U.S. Threatens to Shutter PLO Office in Washington

  • Middle East Policy

    Middle East Policy has been one of the world’s most cited publications on the region since its inception in 1982, and our Breaking Analysis series makes high-quality, diverse analysis available to a broader audience.

Views from the Region

November 29, 2017

The U.S. government has indicated that it is likely to shut down the Palestinian Liberation Organization (PLO) office in Washington, D.C. Palestinian leadership has reacted furiously to the news, threatening to cut off further communications with the Trump administration should it go through with the closure. The most recent stand-off comes as Mr. Trump prepares to unveil his long-promised plan for a peace agreement between Israel and Palestine. There is a fear among observers, however, that the Trump plan is likely to heavily favor Israel, a prospect that many in the region would find unacceptable.

According to the Palestinian website Ma’an News, Arab leaders reached out to the Trump administration immediately after news of the possible shuttering of the PLO offices broke: “The Arab League has reportedly approached the United States government regarding its recent decision to punitively shut down the office of the Palestine Liberation Organization (PLO) in Washington D.C, over the Palestinian leadership’s efforts to bring Israel before the International Criminal Court (ICC)…. While Trump has maintained on many occasions that, under his auspices, the decades-long Palestinian-Israeli conflict will be solved, his administration has painted a rather unclear picture regarding Trump’s plans in the region, while a number of high-profile U.S. officials are known to be staunch supporters of Israel.”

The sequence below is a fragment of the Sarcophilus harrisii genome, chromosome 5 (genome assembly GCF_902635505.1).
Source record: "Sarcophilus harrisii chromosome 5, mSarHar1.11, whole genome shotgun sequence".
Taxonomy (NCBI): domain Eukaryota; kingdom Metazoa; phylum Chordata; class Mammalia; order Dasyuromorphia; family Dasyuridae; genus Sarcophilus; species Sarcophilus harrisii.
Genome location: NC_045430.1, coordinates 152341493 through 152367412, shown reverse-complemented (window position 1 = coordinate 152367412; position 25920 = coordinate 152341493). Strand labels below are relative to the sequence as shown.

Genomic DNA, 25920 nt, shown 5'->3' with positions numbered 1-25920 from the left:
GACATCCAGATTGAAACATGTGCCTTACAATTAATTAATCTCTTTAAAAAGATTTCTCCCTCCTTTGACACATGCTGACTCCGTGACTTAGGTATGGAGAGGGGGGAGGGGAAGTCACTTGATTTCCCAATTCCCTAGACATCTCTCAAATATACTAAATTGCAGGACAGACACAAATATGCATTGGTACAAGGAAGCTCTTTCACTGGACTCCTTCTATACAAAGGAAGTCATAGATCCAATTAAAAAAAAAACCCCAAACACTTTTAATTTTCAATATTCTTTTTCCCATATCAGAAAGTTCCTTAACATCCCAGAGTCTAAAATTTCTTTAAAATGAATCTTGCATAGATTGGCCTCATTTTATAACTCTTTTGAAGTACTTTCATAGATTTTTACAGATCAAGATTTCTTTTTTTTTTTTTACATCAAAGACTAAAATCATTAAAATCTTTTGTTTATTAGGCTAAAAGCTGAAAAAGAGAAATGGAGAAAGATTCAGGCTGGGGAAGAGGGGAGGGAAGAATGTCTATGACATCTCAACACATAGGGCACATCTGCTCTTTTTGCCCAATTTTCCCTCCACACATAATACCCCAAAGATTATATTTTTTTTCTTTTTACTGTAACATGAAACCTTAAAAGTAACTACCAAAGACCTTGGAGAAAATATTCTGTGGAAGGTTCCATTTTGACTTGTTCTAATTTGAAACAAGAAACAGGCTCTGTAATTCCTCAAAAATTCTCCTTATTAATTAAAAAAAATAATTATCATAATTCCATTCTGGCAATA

The Jordan Times editorial staff characterized the move as “extortion,” designed to strong-arm the Palestinian to accept a peace deal that would be otherwise unpalatable: “And why does the U.S. Congress consider [it wrong to take] Israel to task over actions in Palestinian territories that the international community, including the UN, consider unlawful? Settlements — which gobble up Palestinian land, precluding the possibility of ever creating a contiguous state — have been considered an obstacle to peacemaking by many U.S. administrations. So what kind of ‘meaningful’ negotiations can Palestinians get into with Israel when the elephant in the room has to be avoided? The American threat is, as the PLO has said, nothing short of ‘extortion.’ This lopsided U.S. position could never lead to the much-touted deal the U.S. administration claims to want to reach, to the much-needed peace Palestinians dream of.”